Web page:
Arctic Coastal Dynamics

Are arctic coasts different from coasts in temperate and tropical regions? There’s a lot of arctic coastline and it varies a lot along its length. Studies have shown that there ARE differences between how quickly the coast changes in the Arctic as compared to the rest of the world. And the fact that climate change is most rapid in the Arctic means that arctic coasts are probably changing most quickly. Since the circum-arctic coast spans many nations, an international group of researchers organized themselves around the topic of Arctic Coastal Dynamics to co-ordinate their research. We talked to Volker Rachold at the International Arctic Science Committee to learn more about the Arctic Coastal Dynamics (ACD) group.

How did the ACD group get started?

Using his connections to the National Science Foundation, Jerry Brown, who has been a central figure in organizing permafrost research around the world, succeeded in acquiring funding for an Arctic Coastal Dynamics Workshop, which was held in Woods Hole, MA November 1999. The workshop brought together an international group of permafrost researchers interested in Arctic coastal processes (Photo) and it can be considered the real kick-off for ACD.

What did this first ACD meeting accomplish?

Interestingly, the resolution and recommendations that were published after the meeting more than 15 years ago are still very relevant and worth repeating here:

  • High-latitude coastlines in both polar regions are exceptionally sensitive to climate warming by virtue of their distinctive geological, cryological, and environmental conditions. Accelerated sea-level rise and thermokarst activity combined with reduced sea-ice extent and more energetic wave climate in latitudes where climate warming is most pronounced pose unique challenges and create significant vulnerability for human communities and living resources in the Arctic.

  • These impacts and associated adaptation requirements deserve recognition in the Third Assessment Report of the IPCC and action by national and international bodies.

  • Quantification of climate-change impacts on high-latitude coasts requires a concerted international data synthesis and mapping effort to locate and document the extent of sensitive Arctic coastlines. This will also serve to identify regions of deficient knowledge where more information and an enhanced scientific effort are needed.

  • Recognition of impacts requires measurement of past, present, and future rates of change in shoreline position and biophysical processes, for which an appropriate network of representative indicator sites and a long-term, funded, monitoring program are essential requirements.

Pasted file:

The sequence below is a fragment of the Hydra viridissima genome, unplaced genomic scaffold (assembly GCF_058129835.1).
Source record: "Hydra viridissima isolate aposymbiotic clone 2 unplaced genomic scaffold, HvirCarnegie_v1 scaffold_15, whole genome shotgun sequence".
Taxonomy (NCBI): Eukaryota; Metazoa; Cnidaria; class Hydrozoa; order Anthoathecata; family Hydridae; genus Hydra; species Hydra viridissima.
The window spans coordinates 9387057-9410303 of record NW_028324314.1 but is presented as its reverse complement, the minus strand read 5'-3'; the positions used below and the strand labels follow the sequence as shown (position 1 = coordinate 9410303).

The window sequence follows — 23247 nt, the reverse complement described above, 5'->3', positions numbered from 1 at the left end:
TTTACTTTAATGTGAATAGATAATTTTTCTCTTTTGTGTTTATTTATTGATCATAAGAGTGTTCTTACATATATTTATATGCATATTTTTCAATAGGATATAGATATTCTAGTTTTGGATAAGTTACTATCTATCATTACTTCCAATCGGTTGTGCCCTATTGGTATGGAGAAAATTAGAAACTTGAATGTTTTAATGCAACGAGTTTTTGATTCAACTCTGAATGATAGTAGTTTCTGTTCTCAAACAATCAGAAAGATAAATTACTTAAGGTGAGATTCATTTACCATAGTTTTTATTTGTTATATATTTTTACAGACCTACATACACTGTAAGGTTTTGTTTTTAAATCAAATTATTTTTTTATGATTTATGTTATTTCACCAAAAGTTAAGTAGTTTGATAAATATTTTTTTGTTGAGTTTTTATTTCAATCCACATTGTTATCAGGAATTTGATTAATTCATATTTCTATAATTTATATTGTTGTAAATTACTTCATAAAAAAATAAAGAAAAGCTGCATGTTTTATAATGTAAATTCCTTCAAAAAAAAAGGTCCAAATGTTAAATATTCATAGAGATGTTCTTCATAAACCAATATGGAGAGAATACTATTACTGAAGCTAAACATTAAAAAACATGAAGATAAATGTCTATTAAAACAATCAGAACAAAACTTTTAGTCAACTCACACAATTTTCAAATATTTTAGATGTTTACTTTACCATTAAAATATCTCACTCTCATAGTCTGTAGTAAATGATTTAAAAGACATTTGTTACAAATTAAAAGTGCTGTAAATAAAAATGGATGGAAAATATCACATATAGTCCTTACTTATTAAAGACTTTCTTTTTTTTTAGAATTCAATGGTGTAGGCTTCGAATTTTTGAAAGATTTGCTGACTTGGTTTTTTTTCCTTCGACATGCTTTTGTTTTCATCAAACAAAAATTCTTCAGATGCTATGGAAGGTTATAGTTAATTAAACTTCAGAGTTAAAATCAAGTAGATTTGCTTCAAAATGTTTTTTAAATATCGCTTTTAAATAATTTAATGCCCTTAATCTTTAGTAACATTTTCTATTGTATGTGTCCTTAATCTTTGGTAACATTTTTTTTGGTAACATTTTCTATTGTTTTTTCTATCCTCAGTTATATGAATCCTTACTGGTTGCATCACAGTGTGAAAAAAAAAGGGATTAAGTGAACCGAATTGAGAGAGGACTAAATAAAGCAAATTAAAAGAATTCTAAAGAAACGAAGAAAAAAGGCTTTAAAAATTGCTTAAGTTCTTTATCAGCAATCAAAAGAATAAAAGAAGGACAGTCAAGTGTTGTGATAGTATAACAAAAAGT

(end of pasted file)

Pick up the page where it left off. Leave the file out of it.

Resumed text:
• The global carbon budget is sensitive to rates of carbon release from coastal erosion and rates of burial in marine shelf sinks. Quantifying these exchanges as well as threats to cultural heritage resources, infrastructure, sensitive coastal habitats, and contaminated sites requires a coastal mapping and monitoring effort to locate and measure erosion susceptibility, vulnerability, and rates.

  • Include a community-based monitoring protocol in the general coastal dynamics research design.

  • Identify the need for a synthesis of fluvial sediment inputs to the Arctic shelves and basins.

How did that first meeting turn into a productive long-term project?

As a follow-up of the workshop, it was again Jerry Brown who approached the International Arctic Science Committee (IASC) to see if they would be interested in providing initial support for an ACD project. They were, and IASC decided to provide travel support for a small group of experts from Canada, Germany, Norway, Russia and the US to develop a Science and Implementation Plan. Hans Hubberten agreed to host the meeting at the Alfred Wegener Institute in Potsdam, October 2000 and, being in charge of AWI´s Arctic coastal research program in the Laptev Sea, I was asked to chair the meeting and to lead the development of the Science and Implementation Plan. IASC was very pleased with the plan and invited me to present the project idea to its Council at the Arctic Science Summit Week (ASSW) in Iqaluit, March 2001. That presentation was well received and ACD became an IASC project with an annual budget from IASC and an annual presentation at the ASSW. IASC is not a funding agency and the financial support was very moderate. However, it was enough to hold annual ACD workshops and it triggered financial support from various other sources, in particular to involve a growing number of Russian scientists. As a consequence the number of participants increased from 10 at the first workshop in Potsdam (Photo) to more than 40 at the 2004 workshop in Montreal. Over the years many of the recommendations of the 1999 Woods Hole meeting were addressed.



Dr. Volker Rachold is the Executive Secretary of the International Arctic Science Committee (IASC). His functions include guiding and overseeing IASC´s activities, representing the organization on various international committees and at international meetings, facilitating the planning and organization of the Arctic Science Summit Week (ASSW) and other international conferences, directing IASC´s communications and managing the IASC Secretariat.

Dr. Rachold graduated as a geochemist from Göttingen University, where he also obtained his Ph.D. in 1994. Before moving to the IASC Secretariat in Stockholm in 2006 and in Potsdam from 2009, he worked with the Alfred Wegener Institute for Polar and Marine Research. His research focused on land-ocean interactions in the Siberian Arctic and he led several land- and ship-based Russian-German expeditions. He is author and editor of numerous scientific papers and serves as a reviewer for scientific journals and funding agencies.


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